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Lathrop Report On Newspaper Indexes
A profile of Norman Lathrop Enterprises
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This report is extracted from the 1000 Section (Confirmed Newspaper Indexes) of the 1979-1980 Edition of LATHROP REPORT ON NEWSPAPER INDEXES: An illustrated guide to published and unpublished newspaper indexes in the United States and Canada.   Either a compiler, publisher or repository had confirmed the existance of this index and supplied information for the report. See the INTRODUCTION for the methodology used in compiling the LATHROP REPORT.

REPORT NO:  1153 Previous Report (1152A)  |  Next Report (1153A)

Most of the Bell & Howell published indexes are compiled, edited and formatted under identical rules. They have the same scope of indexing and the same appearance. Reproduced here is the complete introduction wording as it appears in most Bell & Howell indexes, along with representative pages from the SUBJECT and PERSONAL NAME sections of a typical Bell & Howell index. This constitutes a comprehensive statement of SCOPE as well as a description of STYLE & FORMAT for most Bell & Howell indexes. The user of LATHROP REPORTS will be refered to this page and these samples from some of the LATHROP REPORTS for Bell & Howell indexes which follow.

"This index is compiled from the microfilmed edition of the newspaper. It is intended as a key to the newspaper on microfilm and while entry statements may form a chronological overview of an event or subject area, it is important that the user refer back to the newspaper to read the complete details in context.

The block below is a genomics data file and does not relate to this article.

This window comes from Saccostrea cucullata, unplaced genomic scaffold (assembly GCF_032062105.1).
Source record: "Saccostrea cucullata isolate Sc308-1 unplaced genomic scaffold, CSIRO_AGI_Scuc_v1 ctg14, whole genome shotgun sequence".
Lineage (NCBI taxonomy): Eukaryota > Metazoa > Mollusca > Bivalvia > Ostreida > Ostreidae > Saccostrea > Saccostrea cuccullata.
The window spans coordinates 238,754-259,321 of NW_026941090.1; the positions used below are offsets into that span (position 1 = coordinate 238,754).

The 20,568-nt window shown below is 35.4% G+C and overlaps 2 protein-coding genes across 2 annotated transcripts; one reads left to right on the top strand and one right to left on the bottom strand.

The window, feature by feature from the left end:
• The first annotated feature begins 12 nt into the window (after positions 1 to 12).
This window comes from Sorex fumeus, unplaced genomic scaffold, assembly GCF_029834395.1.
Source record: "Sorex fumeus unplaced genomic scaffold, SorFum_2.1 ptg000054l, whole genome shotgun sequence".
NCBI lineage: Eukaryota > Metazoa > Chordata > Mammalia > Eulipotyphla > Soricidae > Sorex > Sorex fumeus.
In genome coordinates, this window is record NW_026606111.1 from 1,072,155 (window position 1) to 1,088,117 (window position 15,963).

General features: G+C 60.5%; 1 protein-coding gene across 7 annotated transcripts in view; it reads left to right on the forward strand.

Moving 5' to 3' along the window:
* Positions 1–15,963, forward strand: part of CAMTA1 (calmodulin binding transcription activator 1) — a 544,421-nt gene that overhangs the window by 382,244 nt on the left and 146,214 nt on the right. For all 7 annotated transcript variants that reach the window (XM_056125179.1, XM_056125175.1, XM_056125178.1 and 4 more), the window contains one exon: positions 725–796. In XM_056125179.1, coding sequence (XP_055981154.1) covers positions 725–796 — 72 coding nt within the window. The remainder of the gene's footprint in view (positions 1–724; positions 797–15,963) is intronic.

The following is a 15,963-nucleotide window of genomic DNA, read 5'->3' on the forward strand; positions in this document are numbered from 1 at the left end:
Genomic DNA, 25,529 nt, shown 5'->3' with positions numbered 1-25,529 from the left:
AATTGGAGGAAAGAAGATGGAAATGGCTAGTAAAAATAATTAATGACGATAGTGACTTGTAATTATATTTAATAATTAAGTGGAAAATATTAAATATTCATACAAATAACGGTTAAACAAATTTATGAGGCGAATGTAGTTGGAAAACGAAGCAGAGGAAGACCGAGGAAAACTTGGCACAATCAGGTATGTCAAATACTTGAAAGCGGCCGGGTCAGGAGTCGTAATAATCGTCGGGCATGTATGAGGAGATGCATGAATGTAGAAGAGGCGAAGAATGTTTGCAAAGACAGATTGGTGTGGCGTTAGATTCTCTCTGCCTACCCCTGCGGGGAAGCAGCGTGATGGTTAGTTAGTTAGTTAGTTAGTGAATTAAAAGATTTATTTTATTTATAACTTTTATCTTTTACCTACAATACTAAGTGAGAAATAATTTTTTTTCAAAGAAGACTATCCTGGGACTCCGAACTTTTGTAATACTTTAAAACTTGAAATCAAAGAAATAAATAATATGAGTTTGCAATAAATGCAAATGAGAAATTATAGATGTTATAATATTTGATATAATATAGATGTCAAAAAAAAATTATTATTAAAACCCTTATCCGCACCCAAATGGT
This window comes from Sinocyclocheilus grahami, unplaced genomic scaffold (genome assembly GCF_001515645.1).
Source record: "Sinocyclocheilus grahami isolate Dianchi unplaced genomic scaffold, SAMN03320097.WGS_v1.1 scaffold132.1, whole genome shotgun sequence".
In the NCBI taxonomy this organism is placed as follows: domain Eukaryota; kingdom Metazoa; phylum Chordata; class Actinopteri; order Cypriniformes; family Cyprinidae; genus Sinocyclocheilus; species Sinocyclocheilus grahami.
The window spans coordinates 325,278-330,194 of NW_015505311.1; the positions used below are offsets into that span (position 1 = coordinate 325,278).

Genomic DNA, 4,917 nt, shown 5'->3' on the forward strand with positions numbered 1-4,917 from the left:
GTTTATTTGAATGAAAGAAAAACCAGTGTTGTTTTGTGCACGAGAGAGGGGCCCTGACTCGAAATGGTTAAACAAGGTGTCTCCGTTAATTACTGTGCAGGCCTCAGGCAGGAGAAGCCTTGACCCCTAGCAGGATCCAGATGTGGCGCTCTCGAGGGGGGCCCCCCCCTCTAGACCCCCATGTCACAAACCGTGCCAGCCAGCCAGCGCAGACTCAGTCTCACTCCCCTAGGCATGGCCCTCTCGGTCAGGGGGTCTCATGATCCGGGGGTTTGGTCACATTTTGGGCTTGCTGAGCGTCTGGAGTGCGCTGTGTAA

Local, regional, state, national and international news articles are indexed. The descriptive entry statements attempt to reflect the emphasis given to the news item by the newspaper. In addition to news articles, the Index also includes:
-letters to the editor
-editorial cartoons
-syndicated editorial opinion columns
-unique advertising (such as a description of a firm's history or position on a major issue)
-reviews of art exhibits, concerts, motion pictures, plays, phonograph records and other forms of entertainment.

Obituaries which appear as news items have been indexed; classified death notices have not. Also omitted are advertisements, vital statistics columns, society personals, routine sports events, announcements of routine social and fraternal meetings and non-news articles dealing with such subjects as recipes, household hints, personal advice, gardening, hobbies and travel.

Newspaper accounts of criminal proceedings against individuals are rarely indexed. Reports of criminal proceedings against individuals or groups will be indexed only if:
-they are politicians or government officials whose alleged crime is tied to their office or position
-they attract extensive national attention because of the nature of the alleged crime
-they are prominent people accused of significant crimes.
Victims of crimes and accidents will not be indexed unless the notability of the victim and/or the nature of the crime are significant.

Newspaper accounts less than three column inches in length are indexed only if:
-the news item reports establishment or termination of diplomatic relations
-the news item reports a government appointment or confirmation of an appointment
-the news item reports final passage of legislation.

STYLE & FORMAT OF INDEX:The index is divided into two parts -- SUBJECTS and PERSONAL NAMES. The Subjects are located in the front of the index; the Personal Names are in the back.

Both general and specific subject headings are used in this index. Cross references are provided to guide the user to related or more specific subjects. Corporations, organizations and social institutions are generally filed under the generic subject heading rather than their indicidual names. If the volume of entries for a specific firm, group or institution becomes too large, a separate specific subject heading for the firm, group or institution may be added.